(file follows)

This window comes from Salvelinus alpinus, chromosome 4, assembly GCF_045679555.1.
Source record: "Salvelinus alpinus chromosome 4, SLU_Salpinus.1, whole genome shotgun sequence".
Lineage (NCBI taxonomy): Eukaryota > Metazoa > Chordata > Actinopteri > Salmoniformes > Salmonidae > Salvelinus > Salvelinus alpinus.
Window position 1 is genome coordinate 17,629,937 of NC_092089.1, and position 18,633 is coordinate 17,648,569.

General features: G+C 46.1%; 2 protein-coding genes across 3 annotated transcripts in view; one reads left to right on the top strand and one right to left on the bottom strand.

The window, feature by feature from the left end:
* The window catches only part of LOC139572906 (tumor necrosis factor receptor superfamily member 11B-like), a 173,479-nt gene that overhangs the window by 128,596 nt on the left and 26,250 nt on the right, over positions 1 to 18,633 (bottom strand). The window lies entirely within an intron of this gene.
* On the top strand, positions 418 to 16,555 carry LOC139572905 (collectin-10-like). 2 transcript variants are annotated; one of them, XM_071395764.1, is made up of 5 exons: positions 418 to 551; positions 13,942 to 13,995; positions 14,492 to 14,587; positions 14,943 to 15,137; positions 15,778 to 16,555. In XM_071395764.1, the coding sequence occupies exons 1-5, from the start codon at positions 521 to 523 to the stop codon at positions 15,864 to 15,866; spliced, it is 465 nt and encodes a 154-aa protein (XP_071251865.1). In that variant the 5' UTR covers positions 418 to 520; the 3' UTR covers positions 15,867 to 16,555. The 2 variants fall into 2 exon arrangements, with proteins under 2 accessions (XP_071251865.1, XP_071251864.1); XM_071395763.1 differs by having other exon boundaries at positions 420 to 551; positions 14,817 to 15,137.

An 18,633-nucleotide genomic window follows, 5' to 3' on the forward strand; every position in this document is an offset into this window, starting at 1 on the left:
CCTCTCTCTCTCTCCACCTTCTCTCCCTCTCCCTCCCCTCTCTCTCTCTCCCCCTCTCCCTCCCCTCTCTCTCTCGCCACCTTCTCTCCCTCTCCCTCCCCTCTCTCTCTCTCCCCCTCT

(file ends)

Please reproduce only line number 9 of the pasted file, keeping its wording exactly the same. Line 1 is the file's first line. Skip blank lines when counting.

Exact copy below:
An 18,633-nucleotide genomic window follows, 5' to 3' on the forward strand; every position in this document is an offset into this window, starting at 1 on the left: